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EmQM13 – Observable Macroscopic Eigenstates

Yves Couder, Laboratoire Matière et Systèmes Complexes (MSC) Université Paris, FR Related


A droplet bouncing on a fluid interface can form a wave-particle association, when it becomes self-propelled by coupling to the wave it has generated. For this reason the resulting entity is best described as a “self-surfer”. This object has non-trivial characteristics because the wave- field contains a tunable memory of the droplet past trajectory. This specificity was already shown to generate some quantum-like behaviours in the high memory limit (1).
Here we will report on the motion of a self-surfer when it is submitted to a central force and thus spatially confined in a 2D axisymmetric potential well. This situation is experimentally obtained by using droplets containing some ferrofluid and submitted to an axisymmetric magnetic field gradient. At low memory the “classical” trajectory is circular. At high memory the most general trajectory is highly complex because the droplet visits regions already disturbed by its own past motion. However, in potential wells of specific discrete widths, stable self-organized orbits of various shapes (circles, lemniscates, trefoils...) emerge spontaneously(2).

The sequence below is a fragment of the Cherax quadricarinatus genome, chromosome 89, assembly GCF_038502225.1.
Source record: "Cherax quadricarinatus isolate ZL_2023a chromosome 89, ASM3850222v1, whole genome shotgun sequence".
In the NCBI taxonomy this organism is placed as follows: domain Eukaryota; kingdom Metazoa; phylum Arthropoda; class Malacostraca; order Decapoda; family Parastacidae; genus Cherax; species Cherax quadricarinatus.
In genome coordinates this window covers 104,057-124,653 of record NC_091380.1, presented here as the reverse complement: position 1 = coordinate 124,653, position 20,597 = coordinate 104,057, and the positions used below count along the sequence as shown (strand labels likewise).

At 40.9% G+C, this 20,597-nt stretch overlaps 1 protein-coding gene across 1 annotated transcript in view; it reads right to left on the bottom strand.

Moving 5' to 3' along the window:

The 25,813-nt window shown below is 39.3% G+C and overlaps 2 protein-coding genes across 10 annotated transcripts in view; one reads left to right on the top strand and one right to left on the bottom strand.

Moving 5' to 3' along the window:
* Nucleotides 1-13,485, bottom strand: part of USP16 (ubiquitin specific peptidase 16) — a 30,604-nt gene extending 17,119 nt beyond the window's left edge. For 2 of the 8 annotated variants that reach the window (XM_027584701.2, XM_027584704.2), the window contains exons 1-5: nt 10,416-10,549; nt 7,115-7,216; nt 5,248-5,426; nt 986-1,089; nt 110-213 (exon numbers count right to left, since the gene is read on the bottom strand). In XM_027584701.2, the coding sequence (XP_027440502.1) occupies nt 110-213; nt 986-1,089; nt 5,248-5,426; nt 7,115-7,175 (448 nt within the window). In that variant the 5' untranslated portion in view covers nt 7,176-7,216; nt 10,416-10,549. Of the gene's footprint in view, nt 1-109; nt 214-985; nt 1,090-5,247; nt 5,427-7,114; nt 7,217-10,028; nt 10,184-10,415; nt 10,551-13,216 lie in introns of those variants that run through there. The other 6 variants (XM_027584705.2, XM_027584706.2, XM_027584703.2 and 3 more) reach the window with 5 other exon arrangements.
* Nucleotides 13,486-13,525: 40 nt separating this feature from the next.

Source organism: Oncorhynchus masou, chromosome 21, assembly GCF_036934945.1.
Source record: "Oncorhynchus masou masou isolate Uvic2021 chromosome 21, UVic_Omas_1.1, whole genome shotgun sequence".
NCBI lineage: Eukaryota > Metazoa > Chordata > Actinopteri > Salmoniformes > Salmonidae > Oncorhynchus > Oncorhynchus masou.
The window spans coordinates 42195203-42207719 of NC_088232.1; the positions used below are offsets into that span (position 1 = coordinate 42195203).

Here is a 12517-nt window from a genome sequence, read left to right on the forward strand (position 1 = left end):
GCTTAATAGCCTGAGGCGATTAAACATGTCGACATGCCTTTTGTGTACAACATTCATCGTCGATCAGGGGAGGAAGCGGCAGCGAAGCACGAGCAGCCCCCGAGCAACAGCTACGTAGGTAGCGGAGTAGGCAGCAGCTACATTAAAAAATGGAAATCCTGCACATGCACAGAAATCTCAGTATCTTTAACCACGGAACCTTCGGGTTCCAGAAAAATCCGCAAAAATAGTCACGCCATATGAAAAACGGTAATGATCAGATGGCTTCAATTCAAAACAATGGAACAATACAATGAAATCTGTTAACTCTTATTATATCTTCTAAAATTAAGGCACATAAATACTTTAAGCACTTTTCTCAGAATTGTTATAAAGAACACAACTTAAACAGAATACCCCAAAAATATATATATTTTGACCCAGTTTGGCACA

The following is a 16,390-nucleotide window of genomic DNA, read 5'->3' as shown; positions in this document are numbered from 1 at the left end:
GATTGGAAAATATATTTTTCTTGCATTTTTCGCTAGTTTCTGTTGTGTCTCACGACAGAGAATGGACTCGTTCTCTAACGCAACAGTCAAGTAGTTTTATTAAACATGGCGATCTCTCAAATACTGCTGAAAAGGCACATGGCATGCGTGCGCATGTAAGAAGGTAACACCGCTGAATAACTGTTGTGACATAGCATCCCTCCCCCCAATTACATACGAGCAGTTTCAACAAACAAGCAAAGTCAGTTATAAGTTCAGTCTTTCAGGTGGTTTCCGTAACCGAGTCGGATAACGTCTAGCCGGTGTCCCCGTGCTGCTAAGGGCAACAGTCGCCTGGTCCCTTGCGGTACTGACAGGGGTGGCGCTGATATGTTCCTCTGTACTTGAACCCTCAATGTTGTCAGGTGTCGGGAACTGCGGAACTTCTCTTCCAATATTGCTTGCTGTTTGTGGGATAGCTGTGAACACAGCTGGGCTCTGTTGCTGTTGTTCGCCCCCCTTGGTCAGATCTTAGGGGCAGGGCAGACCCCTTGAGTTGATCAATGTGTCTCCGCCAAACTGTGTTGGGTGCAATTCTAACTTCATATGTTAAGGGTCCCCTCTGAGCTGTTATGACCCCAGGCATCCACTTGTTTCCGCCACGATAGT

Each of these possible stable orbits has both a quantized spatial extension and a quantized angular momentum. It can thus be described by two numbers and thus forms an eigenstate of a kind. This quantization arises from the spatio-temporal non-locality due to the path-memory. During its motion the bouncing of the droplet excites Bessel eigenmodes of the circular region in which it is confined. In turn, these mean waves induce trajectories that correspond to well defined values of the droplet angular momentum. Each state can thus be dually characterized by a specific droplet trajectory and by the dominance of a few eigenmodes of the global wave- field.
As for the more general complex trajectories we will show that their chaos results from an intermittency by which the system switches between the neighbouring eigenstates. At any given time the system is in one of these eigenstates. The intermittency phenomenon determines the typical time during which the system remains in each state and thus its probability.